Shotbolt says his company has embraced customers’ needs and has developed many new products that he says are gaining considerable momentum in the marketplace.

Raymond also concurs. “The green movement continues to gain steam and is a positive for the industry as a whole. The composite industry has a great green story.” He adds that the company has seen “tremendous growth” over the last two years since they started a green product line.

Sustainability is one of the biggest buzzwords in the green movement and Rutan says the composite panel industry is at the forefront.

“There is an expectation that composite panel manufacturers are either getting certification or looking at it,” he says. “Composite panels are commodity products and you have to set yourself apart.”

What About Lightweight Panels?

Though environmentally friendly and requiring the use of less raw materials, lightweight honeycomb core panels are still not widely used in the U. S. market. Opinions are mixed as to if they will ever be used a significant amount in the U.S.

“The honeycomb core panel is catching on in the U.S.,” says Groce. “The factor that is leading to this product being used is simple — design flexibility. It allows for an efficient solution to the modern design trend we see today, utilizing simple but thick lines in furniture. The honeycomb panel is not a replacement for particleboard, [but] serves a specific purpose in the marketplace to achieve thicker looks without increasing overall weight. The added benefits include lower logistical costs, better conservation of resources and lower energy costs.”

“The main advantage to using lightweight panels is the weight savings, which transfers to products that are easier to move, handle and install,” says Ken McFadden, Stiles Machinery product manager for Torwegge Lightweight Panel/Composite Machines. “Reduced freight costs and less packaging are big factors. Also, thicker looking designs allow for more attractive furniture, and producing thicker lightweight panels can become significantly cheaper than solid particleboard.”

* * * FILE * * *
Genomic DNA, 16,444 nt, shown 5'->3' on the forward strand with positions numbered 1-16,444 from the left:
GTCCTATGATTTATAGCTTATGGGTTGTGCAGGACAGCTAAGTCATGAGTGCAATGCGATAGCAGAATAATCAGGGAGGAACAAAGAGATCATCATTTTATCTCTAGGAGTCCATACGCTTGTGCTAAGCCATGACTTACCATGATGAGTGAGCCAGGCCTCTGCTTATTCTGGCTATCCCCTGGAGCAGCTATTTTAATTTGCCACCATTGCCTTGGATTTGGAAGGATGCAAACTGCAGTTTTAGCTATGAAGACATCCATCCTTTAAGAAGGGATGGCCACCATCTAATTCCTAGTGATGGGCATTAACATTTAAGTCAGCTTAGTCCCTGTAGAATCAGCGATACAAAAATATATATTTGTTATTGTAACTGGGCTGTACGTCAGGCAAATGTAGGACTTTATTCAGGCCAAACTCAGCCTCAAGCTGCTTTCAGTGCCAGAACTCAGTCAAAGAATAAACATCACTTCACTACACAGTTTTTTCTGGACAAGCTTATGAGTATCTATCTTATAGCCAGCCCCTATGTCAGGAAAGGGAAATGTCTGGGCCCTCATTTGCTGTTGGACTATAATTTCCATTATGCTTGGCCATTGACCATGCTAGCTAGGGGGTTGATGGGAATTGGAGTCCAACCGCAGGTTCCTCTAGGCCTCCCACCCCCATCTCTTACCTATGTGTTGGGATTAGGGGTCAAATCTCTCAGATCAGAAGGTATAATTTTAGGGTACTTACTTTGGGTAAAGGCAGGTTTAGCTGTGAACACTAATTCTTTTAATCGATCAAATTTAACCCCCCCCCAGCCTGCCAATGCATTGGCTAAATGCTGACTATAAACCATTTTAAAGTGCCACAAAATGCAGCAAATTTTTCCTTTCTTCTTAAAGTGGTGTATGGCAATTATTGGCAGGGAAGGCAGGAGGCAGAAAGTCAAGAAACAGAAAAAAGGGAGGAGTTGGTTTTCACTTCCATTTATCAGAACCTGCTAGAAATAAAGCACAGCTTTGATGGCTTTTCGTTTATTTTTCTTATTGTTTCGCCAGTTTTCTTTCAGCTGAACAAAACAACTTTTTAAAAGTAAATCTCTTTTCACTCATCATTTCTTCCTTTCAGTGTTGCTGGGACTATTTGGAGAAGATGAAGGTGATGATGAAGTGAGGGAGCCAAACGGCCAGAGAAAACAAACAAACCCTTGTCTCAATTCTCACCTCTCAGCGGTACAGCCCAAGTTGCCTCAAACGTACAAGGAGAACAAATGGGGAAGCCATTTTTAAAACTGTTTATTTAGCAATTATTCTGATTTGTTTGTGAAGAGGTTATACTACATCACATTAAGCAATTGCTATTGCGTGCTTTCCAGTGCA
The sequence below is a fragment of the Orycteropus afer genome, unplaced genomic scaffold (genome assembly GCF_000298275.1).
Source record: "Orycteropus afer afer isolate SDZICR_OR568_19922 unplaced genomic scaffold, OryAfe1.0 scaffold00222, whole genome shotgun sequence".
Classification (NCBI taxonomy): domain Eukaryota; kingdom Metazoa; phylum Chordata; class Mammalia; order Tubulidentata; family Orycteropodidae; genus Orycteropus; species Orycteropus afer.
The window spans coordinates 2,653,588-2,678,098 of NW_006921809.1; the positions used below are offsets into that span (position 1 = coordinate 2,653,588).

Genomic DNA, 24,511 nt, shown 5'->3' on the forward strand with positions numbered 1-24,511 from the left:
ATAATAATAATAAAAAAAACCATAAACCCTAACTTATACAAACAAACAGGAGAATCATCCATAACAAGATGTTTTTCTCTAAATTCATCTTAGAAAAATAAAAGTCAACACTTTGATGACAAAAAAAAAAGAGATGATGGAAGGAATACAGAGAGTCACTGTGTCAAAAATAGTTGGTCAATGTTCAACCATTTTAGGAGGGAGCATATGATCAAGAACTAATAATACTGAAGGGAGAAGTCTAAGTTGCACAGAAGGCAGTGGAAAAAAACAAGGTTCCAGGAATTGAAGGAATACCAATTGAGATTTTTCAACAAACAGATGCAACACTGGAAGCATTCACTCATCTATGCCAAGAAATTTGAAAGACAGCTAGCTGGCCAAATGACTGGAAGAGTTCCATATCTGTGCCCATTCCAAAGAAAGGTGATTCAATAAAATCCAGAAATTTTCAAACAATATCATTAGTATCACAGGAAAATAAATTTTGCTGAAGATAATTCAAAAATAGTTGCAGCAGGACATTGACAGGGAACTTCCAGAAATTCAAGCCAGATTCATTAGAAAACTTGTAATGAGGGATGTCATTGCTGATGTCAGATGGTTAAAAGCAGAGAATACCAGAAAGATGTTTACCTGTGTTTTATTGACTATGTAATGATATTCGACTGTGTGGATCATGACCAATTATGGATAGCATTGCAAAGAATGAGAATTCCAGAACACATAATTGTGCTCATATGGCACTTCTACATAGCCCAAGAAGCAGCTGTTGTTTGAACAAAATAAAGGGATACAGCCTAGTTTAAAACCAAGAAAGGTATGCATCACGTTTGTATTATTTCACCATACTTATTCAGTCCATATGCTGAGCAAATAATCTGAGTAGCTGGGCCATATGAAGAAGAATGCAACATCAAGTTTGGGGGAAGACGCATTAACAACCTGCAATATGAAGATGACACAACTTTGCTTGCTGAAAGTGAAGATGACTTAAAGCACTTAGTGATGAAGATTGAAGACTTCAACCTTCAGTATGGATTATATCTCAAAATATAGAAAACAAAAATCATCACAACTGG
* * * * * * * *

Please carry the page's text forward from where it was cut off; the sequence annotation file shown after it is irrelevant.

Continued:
Others are not as upbeat in regards to lightweight panels. “We’ve investigated honeycomb core panels and seen very little traction in the U.S. marketplace so far,” says Rutan. “Honeycomb has been around a long time, but the issue with the product is its performance properties like screw holding. They will catch on, but it will be a while because customers are making sure [the companies] do the basics well first before considering new products.”

“Honeycomb, or traditional ‘board on frame’ products, are gaining some momentum, but slower than what we thought,” adds Shotbolt.

Challenges and Opportunities

Clearly, the economy presents the biggest challenge to composite panel producers, but Rutan points out that it is also the biggest opportunity. He believes the economic situation has helped Timber Products rethink how it sells its products, and this has made the company stronger.

Bailey agrees, and says the downturn has taught his company to focus on improving its operations. The company plans on being 15 percent more productive when the recovery hits.

Shotbolt says Flakeboard “learned many lessons during the slowdown, and will ultimately come out of this much leaner and smarter, and prepared for the future growth that will come.”

Raymond believes green and other value-added products will provide the biggest opportunities, and he says Uniboard is banking on this, as they are opening a new $160 million MDF facility in Moncure, SC, in the fourth quarter of 2009.